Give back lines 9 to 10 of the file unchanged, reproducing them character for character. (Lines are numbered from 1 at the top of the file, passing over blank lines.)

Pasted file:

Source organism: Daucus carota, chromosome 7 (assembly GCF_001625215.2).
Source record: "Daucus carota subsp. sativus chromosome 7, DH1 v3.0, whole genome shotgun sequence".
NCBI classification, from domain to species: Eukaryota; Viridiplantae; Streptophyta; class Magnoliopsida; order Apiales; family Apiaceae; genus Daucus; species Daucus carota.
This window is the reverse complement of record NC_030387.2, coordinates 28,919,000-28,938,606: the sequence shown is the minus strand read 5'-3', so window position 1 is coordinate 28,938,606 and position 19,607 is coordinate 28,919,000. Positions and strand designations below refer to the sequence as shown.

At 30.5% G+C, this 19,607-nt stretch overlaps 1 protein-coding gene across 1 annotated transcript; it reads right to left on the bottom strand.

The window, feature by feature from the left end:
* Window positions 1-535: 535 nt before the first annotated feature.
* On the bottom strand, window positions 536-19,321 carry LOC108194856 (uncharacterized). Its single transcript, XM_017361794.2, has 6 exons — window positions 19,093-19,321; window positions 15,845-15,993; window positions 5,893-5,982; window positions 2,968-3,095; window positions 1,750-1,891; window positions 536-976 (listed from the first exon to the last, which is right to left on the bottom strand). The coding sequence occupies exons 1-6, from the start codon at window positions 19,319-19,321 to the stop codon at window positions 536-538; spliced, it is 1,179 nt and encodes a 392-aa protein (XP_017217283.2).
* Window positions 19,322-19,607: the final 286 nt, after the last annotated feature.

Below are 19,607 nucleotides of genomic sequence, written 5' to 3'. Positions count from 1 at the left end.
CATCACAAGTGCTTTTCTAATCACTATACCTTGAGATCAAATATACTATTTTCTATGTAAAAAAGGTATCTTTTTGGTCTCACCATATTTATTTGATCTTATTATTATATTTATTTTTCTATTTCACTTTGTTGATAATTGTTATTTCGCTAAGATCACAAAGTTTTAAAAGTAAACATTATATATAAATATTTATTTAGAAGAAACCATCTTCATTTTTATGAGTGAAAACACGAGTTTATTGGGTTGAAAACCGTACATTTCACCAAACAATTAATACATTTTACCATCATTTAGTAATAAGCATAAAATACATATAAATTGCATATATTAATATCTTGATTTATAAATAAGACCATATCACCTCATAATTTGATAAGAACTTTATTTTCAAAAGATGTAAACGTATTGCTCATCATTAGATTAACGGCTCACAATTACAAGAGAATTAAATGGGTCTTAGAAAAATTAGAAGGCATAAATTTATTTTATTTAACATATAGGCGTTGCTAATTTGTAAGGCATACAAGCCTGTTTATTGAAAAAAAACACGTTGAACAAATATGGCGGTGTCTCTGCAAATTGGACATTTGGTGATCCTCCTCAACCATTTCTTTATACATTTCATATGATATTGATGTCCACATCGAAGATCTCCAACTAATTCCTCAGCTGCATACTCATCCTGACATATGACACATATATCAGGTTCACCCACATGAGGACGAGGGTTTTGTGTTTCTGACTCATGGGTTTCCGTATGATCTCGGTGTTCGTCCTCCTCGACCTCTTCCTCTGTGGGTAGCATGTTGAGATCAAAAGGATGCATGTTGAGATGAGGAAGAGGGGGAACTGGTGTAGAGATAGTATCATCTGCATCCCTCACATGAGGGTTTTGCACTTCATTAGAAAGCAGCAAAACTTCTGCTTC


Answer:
* Window positions 19,322-19,607: the final 286 nt, after the last annotated feature.

Below are 19,607 nucleotides of genomic sequence, written 5' to 3'. Positions count from 1 at the left end.